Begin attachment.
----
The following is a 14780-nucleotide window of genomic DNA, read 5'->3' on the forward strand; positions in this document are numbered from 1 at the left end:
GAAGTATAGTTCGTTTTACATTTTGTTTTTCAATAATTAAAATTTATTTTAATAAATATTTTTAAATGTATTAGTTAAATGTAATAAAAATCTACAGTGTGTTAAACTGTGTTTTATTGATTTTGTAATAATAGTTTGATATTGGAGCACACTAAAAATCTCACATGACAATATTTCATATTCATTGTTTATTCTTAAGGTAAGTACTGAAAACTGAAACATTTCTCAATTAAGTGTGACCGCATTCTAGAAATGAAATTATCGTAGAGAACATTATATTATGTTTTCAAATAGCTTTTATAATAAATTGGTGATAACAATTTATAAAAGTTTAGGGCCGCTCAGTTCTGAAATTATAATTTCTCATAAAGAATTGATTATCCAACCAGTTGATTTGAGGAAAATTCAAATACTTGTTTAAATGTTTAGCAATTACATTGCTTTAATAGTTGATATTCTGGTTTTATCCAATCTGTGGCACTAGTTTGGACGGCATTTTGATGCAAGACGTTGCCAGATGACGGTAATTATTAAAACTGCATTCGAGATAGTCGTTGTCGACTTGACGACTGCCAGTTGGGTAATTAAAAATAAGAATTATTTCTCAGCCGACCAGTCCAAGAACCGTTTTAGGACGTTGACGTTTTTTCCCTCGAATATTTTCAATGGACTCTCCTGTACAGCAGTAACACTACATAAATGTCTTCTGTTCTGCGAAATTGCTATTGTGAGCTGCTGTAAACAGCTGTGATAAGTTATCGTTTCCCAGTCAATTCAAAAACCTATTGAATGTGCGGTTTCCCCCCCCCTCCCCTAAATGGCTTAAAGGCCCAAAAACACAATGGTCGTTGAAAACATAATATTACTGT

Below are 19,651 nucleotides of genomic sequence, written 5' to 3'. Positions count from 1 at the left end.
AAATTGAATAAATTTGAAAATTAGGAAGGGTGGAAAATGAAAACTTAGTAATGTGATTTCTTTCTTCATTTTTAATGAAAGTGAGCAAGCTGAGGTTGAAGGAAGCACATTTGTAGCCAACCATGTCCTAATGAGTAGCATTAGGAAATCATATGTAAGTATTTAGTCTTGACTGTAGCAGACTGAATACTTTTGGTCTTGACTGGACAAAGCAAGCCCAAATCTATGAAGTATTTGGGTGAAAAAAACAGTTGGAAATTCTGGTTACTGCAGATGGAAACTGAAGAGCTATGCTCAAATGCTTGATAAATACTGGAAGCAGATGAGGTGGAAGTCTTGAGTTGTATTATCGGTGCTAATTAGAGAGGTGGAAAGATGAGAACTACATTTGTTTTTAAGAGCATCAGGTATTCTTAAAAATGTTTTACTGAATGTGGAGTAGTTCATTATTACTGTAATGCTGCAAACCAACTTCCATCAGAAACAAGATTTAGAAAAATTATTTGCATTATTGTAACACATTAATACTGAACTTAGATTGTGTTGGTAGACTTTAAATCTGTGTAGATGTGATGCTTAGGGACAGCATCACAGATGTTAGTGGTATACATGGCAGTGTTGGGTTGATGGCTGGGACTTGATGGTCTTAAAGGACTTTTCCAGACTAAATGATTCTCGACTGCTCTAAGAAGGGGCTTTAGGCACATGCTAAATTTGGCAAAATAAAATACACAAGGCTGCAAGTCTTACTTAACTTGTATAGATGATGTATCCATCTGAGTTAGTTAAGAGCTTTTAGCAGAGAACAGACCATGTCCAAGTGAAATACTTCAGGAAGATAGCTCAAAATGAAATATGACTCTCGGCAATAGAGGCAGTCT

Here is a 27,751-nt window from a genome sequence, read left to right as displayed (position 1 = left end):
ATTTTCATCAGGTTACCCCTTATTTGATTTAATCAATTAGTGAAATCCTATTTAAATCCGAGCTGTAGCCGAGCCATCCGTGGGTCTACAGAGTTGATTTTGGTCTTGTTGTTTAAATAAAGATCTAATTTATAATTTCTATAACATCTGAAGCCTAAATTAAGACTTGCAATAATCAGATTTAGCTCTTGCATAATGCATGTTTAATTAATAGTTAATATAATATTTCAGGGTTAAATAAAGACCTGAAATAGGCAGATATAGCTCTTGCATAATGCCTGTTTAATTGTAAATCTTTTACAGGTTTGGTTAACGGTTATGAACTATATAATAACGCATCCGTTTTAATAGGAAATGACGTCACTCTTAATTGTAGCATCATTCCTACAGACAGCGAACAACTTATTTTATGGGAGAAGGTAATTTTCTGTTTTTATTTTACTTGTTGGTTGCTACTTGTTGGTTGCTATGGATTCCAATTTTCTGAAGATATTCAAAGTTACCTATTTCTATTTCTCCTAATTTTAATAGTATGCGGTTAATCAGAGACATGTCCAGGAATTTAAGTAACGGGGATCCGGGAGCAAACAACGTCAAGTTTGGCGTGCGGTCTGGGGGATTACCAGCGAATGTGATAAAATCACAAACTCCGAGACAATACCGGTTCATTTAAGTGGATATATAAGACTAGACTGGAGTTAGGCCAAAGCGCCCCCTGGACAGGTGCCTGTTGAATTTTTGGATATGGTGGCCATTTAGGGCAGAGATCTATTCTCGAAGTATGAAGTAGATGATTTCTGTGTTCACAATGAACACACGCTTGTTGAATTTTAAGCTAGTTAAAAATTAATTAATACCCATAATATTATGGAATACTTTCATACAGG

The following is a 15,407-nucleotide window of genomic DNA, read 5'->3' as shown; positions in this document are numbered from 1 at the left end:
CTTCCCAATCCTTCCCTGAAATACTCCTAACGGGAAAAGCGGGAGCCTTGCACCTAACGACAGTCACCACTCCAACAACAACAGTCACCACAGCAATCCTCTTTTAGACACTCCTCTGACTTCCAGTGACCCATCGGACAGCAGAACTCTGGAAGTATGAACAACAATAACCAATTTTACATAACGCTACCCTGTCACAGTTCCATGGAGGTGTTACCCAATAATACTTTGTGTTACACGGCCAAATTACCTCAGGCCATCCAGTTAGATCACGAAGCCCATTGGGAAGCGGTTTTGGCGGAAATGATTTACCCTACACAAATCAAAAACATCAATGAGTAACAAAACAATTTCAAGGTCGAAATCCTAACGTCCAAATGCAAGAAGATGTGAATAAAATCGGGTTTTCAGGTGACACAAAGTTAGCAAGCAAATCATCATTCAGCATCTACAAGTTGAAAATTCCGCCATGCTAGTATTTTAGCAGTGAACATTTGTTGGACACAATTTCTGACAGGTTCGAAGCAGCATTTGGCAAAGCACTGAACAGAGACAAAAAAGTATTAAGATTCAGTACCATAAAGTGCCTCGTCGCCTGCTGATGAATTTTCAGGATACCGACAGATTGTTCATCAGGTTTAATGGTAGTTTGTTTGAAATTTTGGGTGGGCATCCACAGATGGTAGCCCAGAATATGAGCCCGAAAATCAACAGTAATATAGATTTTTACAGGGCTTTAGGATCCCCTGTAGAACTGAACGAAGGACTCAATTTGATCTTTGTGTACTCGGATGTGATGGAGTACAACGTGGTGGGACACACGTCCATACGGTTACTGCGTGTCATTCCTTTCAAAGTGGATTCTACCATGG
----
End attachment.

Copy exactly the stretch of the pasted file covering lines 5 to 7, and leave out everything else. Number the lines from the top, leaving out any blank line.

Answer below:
Here is a 27,751-nt window from a genome sequence, read left to right as displayed (position 1 = left end):
ATTTTCATCAGGTTACCCCTTATTTGATTTAATCAATTAGTGAAATCCTATTTAAATCCGAGCTGTAGCCGAGCCATCCGTGGGTCTACAGAGTTGATTTTGGTCTTGTTGTTTAAATAAAGATCTAATTTATAATTTCTATAACATCTGAAGCCTAAATTAAGACTTGCAATAATCAGATTTAGCTCTTGCATAATGCATGTTTAATTAATAGTTAATATAATATTTCAGGGTTAAATAAAGACCTGAAATAGGCAGATATAGCTCTTGCATAATGCCTGTTTAATTGTAAATCTTTTACAGGTTTGGTTAACGGTTATGAACTATATAATAACGCATCCGTTTTAATAGGAAATGACGTCACTCTTAATTGTAGCATCATTCCTACAGACAGCGAACAACTTATTTTATGGGAGAAGGTAATTTTCTGTTTTTATTTTACTTGTTGGTTGCTACTTGTTGGTTGCTATGGATTCCAATTTTCTGAAGATATTCAAAGTTACCTATTTCTATTTCTCCTAATTTTAATAGTATGCGGTTAATCAGAGACATGTCCAGGAATTTAAGTAACGGGGATCCGGGAGCAAACAACGTCAAGTTTGGCGTGCGGTCTGGGGGATTACCAGCGAATGTGATAAAATCACAAACTCCGAGACAATACCGGTTCATTTAAGTGGATATATAAGACTAGACTGGAGTTAGGCCAAAGCGCCCCCTGGACAGGTGCCTGTTGAATTTTTGGATATGGTGGCCATTTAGGGCAGAGATCTATTCTCGAAGTATGAAGTAGATGATTTCTGTGTTCACAATGAACACACGCTTGTTGAATTTTAAGCTAGTTAAAAATTAATTAATACCCATAATATTATGGAATACTTTCATACAGG

The following is a 15,407-nucleotide window of genomic DNA, read 5'->3' as shown; positions in this document are numbered from 1 at the left end: